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Home > News > PTI

'Judiciary should be brought under RTI'

January 22, 2007 15:17 IST
Last Updated: January 22, 2007 15:47 IST


Judiciary should not be given immunity from Right to Information Act and judicial appointments must be opened to public scrutiny to enhance reputation of judiciary in the eyes of the people, according to former Chief Justice of India Justice J S Verma.

Verma, also a former chairperson of the National Human Rights Commission, said neither the judiciary nor the legislature were supreme. "It is the country's Constitution, which is supreme."

"To ensure transparency and accountability in public eye, I strongly feel that judiciary should be brought into the ambit of Right to Information Act. When hearing of all the cases is done publicly, decisions are pronounced publicly, the administrative actions of the judiciary, especially judicial appointments should be made open to public scrutiny," Justice Verma told a BBC Hindi programme.

"For fairness of the process, it is fine to maintain confidentiality when the appointments process is on. However, when the process has been finalised and appointments done, the reasons for appointments and rejections should be made public. This would enhance the image of judiciary further in the eyes of common people, who see judiciary as their saviour," the former chief justice said.

Emphasising that he did not favour immunity for Judiciary from the Right to Information Act, Justice Verma said: "To begin with, I would be very happy if all my correspondence, which I had done during the days as chief justice of the two high courts and later the Supreme Court, were made public."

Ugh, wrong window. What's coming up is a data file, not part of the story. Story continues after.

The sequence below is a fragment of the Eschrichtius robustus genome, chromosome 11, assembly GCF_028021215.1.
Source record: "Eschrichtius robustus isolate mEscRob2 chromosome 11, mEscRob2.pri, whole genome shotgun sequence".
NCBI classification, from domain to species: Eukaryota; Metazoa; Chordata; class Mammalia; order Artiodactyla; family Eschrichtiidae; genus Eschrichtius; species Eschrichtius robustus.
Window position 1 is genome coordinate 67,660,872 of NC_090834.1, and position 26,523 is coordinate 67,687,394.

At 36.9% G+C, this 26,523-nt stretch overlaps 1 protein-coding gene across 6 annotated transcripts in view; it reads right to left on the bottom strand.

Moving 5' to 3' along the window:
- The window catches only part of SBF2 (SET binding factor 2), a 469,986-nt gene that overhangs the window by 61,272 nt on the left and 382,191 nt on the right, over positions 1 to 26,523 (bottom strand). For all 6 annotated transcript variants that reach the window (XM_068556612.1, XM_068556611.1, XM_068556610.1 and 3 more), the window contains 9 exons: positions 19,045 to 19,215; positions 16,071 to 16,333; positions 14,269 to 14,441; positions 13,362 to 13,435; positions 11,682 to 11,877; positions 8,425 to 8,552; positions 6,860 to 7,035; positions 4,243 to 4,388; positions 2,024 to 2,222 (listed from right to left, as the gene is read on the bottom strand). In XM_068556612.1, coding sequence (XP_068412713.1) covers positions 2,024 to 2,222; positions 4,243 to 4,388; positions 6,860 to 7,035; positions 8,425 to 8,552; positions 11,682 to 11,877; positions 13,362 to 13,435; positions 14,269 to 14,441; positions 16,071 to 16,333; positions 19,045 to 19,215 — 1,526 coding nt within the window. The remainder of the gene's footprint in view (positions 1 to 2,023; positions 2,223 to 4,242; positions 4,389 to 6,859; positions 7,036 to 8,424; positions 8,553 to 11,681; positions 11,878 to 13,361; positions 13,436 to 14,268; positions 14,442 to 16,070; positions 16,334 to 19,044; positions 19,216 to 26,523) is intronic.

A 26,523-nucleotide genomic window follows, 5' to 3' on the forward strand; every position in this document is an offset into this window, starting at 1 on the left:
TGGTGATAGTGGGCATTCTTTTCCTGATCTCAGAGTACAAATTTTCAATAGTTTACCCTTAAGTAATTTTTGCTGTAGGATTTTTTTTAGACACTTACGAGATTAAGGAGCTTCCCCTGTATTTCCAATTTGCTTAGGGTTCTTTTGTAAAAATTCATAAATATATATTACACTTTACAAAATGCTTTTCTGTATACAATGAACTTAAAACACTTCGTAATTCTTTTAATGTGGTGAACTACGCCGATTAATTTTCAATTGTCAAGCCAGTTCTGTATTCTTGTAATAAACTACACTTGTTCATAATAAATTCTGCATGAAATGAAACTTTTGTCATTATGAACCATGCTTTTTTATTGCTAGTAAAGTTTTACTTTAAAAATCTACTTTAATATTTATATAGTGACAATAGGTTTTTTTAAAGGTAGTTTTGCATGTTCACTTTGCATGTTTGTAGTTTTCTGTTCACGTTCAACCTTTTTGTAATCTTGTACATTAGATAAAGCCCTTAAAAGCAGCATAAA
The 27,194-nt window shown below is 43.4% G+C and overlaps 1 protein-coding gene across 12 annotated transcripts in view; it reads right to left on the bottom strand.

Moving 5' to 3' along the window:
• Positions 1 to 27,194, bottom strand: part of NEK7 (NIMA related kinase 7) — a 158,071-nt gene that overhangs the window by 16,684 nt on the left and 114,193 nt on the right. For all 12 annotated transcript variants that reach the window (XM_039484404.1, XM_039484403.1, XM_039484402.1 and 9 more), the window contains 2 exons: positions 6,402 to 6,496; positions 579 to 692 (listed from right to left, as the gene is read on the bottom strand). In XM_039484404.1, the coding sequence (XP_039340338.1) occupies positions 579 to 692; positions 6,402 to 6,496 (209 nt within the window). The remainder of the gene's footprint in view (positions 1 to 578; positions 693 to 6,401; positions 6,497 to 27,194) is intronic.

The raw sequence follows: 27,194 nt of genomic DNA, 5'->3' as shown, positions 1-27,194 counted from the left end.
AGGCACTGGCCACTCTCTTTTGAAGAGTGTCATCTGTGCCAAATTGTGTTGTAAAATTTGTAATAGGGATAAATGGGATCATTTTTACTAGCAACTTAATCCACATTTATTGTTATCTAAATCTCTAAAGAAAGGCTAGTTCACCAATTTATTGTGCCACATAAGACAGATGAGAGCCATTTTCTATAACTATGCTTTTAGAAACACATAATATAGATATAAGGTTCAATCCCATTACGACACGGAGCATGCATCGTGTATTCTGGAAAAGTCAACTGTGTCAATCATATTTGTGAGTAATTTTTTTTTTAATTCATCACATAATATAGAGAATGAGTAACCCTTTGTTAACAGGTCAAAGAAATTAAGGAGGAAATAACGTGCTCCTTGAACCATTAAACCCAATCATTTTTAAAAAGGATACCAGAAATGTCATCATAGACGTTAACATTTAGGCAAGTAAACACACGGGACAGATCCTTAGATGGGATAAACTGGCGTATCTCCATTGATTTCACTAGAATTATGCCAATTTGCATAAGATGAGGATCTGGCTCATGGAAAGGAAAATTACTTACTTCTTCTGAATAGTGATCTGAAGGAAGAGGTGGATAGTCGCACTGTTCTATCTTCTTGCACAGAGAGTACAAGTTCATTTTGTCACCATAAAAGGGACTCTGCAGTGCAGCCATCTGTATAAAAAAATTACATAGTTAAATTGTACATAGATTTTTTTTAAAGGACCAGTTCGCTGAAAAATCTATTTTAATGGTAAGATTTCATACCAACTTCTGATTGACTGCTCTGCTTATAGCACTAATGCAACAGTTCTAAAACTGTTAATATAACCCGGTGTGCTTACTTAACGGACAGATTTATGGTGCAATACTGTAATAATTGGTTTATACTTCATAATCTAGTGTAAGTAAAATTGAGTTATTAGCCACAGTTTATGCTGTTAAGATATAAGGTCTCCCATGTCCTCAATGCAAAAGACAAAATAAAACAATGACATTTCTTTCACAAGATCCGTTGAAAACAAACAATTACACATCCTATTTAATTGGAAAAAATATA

About the lack of transparency in the present system of judicial appointments, Verma said: "there would be no problem if two principles are followed while appointing judges. People with honest track record and good character should only be considered for appointment and they should have a balanced judicial mind and temperament."

"An individual cannot be disqualified from being appointed a judge if he follows a particular ideology," he said.

Asked about the increasing perception of confrontation between the legislature and the judiciary, he said: "In cash for questions case pertaining to 11 parliamentarians disqualified by Parliament, the question was to determine the parliamentary privileges. Now the Constitution of the country says till the time a law is made to define the parliamentary privileges, the Indian parliament would enjoy the same privileges as that of the House of Commons.

"Now since it was a matter of codification of privileges, it has been laid down in the Constitution that in such matters the final arbiter would be the Supreme Court. Therefore, in my view the court was right in entertaining the matter and since it was decided that the matter was rightly decided by Parliament, it should not be viewed as confrontationist," Justice Verma said.

"If a question of law is involved in any matter brought to the notice of the courts, then the courts are within their rights to intervene in it," he said.

Describing the debate on confrontation as dangerous, he said: "It is not only incorrect but dangerous to say that judiciary, legislature and executive are in a struggle to decide who is supreme. It is very clear that in India, the Constitution is supreme and these three arms are its creatures. The real power vests in people."



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